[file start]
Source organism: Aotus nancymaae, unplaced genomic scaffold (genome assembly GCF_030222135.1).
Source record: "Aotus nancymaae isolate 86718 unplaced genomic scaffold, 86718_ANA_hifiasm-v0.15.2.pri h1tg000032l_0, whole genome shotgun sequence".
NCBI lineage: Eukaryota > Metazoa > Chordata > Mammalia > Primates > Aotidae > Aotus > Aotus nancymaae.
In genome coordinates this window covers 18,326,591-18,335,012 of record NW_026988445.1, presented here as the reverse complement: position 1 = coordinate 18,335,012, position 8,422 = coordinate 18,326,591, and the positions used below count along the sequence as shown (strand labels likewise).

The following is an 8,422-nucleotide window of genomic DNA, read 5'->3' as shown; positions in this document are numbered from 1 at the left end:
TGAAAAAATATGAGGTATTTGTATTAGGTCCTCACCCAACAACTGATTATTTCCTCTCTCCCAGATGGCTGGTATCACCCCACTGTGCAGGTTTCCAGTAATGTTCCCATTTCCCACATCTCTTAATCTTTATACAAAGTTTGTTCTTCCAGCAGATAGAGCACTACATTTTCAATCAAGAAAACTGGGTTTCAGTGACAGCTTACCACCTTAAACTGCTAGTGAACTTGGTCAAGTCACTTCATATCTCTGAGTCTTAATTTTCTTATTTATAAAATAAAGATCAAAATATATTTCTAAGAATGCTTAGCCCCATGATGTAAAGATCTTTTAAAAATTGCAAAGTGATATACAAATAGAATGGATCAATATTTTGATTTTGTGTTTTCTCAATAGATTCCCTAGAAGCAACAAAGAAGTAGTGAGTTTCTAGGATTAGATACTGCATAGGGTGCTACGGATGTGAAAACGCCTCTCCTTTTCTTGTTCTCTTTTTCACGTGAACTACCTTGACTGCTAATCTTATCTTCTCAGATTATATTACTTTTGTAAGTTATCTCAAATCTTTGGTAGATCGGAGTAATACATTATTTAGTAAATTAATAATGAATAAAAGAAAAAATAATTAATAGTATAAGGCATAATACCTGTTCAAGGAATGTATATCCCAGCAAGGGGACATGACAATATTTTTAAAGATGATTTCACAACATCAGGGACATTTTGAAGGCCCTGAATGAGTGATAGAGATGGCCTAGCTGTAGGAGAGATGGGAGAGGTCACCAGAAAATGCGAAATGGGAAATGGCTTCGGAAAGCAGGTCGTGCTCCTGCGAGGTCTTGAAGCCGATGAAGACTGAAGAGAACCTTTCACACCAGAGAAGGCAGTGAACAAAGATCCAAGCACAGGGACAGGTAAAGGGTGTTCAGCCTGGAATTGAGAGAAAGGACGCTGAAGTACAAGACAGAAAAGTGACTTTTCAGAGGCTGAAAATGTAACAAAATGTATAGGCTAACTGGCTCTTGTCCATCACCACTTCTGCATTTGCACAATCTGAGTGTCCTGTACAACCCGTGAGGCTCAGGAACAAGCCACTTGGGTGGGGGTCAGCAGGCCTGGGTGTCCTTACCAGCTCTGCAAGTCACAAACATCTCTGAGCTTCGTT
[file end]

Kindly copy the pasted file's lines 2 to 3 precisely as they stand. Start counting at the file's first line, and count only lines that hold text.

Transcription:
Source record: "Aotus nancymaae isolate 86718 unplaced genomic scaffold, 86718_ANA_hifiasm-v0.15.2.pri h1tg000032l_0, whole genome shotgun sequence".
NCBI lineage: Eukaryota > Metazoa > Chordata > Mammalia > Primates > Aotidae > Aotus > Aotus nancymaae.